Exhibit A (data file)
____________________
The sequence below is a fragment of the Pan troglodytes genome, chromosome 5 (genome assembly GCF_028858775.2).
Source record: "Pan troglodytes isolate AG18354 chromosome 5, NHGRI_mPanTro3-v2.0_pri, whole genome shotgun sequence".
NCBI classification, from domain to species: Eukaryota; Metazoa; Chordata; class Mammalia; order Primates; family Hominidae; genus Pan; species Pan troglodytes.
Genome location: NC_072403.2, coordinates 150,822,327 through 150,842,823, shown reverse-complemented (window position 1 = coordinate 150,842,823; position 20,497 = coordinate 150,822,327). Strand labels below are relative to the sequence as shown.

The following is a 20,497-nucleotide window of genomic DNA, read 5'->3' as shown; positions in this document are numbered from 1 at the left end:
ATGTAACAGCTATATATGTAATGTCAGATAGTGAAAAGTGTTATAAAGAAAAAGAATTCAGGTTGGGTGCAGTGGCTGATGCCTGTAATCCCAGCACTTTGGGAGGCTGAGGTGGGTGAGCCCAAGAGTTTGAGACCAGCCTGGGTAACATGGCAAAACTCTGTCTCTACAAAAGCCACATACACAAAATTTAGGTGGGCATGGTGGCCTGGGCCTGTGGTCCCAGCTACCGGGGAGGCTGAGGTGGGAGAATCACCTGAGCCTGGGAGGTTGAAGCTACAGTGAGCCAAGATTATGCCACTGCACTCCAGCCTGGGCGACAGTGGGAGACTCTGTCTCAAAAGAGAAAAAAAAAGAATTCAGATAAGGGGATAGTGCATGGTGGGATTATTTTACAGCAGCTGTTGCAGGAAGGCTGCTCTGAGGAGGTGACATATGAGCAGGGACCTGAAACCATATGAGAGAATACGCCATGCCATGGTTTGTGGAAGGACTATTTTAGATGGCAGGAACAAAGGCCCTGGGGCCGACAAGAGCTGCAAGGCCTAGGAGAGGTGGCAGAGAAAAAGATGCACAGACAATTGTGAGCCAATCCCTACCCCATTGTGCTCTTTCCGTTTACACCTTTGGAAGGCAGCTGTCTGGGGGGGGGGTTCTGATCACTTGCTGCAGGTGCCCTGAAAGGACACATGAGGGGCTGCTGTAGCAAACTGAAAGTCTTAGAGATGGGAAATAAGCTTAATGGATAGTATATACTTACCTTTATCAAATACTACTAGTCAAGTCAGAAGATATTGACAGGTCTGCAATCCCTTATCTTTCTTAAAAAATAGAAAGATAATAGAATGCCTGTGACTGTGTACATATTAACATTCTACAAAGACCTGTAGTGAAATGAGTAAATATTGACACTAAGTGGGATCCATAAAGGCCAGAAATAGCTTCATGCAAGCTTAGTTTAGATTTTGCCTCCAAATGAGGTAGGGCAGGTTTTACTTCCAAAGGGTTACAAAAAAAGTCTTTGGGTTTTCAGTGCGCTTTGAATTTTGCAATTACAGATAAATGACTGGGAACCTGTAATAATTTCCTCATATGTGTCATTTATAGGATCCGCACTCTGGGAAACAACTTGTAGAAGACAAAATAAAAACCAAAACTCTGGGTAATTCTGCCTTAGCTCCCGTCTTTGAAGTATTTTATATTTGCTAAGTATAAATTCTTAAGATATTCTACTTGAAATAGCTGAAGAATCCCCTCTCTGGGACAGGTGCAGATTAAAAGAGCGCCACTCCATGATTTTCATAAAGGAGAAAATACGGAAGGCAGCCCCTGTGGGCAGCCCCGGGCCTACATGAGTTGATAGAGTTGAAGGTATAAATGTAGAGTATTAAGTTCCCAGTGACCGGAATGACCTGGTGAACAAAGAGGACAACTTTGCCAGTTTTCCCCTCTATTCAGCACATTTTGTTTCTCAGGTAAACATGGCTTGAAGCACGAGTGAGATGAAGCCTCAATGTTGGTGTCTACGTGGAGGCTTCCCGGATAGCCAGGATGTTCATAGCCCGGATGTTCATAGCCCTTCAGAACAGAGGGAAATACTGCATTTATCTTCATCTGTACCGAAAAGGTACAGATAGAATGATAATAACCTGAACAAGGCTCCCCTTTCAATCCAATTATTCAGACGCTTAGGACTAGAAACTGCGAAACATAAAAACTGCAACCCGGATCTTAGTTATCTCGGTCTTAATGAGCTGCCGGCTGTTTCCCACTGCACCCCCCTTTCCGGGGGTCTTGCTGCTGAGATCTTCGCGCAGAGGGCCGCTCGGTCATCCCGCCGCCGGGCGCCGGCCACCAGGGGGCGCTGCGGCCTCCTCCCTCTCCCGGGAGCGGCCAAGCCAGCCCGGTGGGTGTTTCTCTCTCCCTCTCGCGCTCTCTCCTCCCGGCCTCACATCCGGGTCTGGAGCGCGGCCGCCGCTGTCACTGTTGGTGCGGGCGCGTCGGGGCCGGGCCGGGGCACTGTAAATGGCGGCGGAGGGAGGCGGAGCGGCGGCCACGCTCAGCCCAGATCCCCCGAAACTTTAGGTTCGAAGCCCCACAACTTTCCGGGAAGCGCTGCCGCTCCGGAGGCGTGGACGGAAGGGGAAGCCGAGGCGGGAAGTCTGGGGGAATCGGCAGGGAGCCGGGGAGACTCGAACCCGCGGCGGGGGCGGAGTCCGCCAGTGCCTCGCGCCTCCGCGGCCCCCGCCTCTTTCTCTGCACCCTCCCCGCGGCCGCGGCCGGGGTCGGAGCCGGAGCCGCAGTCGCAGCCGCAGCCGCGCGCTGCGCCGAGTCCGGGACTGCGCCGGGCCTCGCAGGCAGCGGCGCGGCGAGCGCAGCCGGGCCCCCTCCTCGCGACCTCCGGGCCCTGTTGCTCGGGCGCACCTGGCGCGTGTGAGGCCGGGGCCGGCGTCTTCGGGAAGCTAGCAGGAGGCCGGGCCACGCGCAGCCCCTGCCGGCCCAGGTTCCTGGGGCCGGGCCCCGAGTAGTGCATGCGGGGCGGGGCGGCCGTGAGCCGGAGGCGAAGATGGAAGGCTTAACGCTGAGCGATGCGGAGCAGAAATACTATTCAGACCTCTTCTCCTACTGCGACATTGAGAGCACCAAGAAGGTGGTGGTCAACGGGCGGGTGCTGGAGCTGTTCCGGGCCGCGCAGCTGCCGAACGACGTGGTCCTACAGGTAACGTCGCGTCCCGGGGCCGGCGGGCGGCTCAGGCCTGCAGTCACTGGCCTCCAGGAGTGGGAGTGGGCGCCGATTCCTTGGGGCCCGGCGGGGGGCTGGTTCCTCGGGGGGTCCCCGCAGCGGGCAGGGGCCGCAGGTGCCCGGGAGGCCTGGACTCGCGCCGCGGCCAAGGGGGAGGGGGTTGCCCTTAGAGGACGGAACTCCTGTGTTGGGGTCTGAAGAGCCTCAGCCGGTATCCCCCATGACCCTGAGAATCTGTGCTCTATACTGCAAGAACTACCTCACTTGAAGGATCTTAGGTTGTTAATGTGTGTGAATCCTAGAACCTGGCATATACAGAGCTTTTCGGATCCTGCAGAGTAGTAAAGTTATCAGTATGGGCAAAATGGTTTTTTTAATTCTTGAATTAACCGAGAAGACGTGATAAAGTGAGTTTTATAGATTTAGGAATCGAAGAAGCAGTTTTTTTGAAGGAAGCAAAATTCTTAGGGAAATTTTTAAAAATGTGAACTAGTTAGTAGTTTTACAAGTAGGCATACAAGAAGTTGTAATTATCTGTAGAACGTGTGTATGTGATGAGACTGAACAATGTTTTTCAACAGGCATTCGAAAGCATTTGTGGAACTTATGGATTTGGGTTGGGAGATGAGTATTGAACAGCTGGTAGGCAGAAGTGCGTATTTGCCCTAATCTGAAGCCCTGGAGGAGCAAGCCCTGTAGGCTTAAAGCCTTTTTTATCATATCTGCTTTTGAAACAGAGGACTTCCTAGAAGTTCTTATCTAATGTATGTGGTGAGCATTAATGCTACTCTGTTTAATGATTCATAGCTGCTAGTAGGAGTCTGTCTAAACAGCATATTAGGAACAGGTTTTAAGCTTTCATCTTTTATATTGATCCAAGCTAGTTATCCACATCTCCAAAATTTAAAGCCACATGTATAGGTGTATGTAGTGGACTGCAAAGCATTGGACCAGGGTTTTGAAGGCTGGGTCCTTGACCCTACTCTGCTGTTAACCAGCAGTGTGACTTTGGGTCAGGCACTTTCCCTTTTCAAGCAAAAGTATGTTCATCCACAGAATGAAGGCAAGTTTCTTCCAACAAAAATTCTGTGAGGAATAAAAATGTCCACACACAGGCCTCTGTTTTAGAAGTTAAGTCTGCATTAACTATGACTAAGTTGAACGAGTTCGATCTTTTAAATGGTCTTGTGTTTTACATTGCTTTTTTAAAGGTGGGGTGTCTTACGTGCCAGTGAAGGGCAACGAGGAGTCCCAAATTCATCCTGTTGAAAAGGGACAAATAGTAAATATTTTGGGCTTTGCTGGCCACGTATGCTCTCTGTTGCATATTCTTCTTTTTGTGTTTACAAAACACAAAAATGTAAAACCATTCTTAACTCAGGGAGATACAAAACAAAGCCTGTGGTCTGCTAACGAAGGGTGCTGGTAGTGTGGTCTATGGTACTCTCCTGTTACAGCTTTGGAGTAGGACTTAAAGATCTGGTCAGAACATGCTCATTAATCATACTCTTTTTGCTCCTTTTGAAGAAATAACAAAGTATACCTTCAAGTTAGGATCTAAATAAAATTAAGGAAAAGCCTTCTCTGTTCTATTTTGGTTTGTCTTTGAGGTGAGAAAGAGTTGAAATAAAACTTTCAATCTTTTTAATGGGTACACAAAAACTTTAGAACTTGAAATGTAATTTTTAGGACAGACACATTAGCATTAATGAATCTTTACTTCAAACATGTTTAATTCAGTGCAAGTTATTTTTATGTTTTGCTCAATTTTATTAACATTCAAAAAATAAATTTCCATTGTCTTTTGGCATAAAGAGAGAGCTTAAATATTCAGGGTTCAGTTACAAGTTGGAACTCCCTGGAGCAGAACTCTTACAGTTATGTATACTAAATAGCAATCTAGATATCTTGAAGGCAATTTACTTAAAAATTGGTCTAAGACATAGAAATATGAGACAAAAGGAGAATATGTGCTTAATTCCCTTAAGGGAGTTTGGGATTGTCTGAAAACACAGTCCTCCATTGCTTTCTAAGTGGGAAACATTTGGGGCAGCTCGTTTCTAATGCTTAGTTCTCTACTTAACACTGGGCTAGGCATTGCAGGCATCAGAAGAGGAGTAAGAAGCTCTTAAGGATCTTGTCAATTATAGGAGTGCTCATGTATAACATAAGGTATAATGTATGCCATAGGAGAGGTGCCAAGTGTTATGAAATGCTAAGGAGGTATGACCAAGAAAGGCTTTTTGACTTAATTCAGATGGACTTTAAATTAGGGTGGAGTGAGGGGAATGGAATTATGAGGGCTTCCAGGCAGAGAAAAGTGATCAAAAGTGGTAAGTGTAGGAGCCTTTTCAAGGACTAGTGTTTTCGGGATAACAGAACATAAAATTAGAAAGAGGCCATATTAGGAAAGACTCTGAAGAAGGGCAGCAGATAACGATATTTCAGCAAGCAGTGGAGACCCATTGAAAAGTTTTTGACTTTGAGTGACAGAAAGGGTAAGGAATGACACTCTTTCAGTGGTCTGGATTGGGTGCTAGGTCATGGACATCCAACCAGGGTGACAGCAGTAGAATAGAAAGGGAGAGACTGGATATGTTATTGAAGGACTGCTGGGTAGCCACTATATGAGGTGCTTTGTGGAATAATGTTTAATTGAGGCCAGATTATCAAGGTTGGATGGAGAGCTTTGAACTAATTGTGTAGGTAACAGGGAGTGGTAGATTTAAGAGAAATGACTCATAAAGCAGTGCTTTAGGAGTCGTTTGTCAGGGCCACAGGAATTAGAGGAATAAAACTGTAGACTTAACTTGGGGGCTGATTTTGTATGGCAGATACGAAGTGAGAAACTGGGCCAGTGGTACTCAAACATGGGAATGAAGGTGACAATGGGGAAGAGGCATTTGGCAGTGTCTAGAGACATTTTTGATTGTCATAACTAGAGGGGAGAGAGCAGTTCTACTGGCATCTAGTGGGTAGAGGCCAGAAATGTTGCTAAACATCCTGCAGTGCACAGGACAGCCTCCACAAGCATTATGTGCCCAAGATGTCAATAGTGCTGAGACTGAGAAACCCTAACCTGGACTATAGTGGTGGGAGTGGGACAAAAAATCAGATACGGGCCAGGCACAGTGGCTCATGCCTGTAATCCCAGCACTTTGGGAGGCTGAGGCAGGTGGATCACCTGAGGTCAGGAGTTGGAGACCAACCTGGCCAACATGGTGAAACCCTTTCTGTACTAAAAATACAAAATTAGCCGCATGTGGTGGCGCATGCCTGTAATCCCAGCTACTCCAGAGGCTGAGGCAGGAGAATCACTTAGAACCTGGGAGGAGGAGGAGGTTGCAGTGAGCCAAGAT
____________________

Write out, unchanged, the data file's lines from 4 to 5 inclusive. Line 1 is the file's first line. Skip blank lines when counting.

Genome location: NC_072403.2, coordinates 150,822,327 through 150,842,823, shown reverse-complemented (window position 1 = coordinate 150,842,823; position 20,497 = coordinate 150,822,327). Strand labels below are relative to the sequence as shown.

The following is a 20,497-nucleotide window of genomic DNA, read 5'->3' as shown; positions in this document are numbered from 1 at the left end: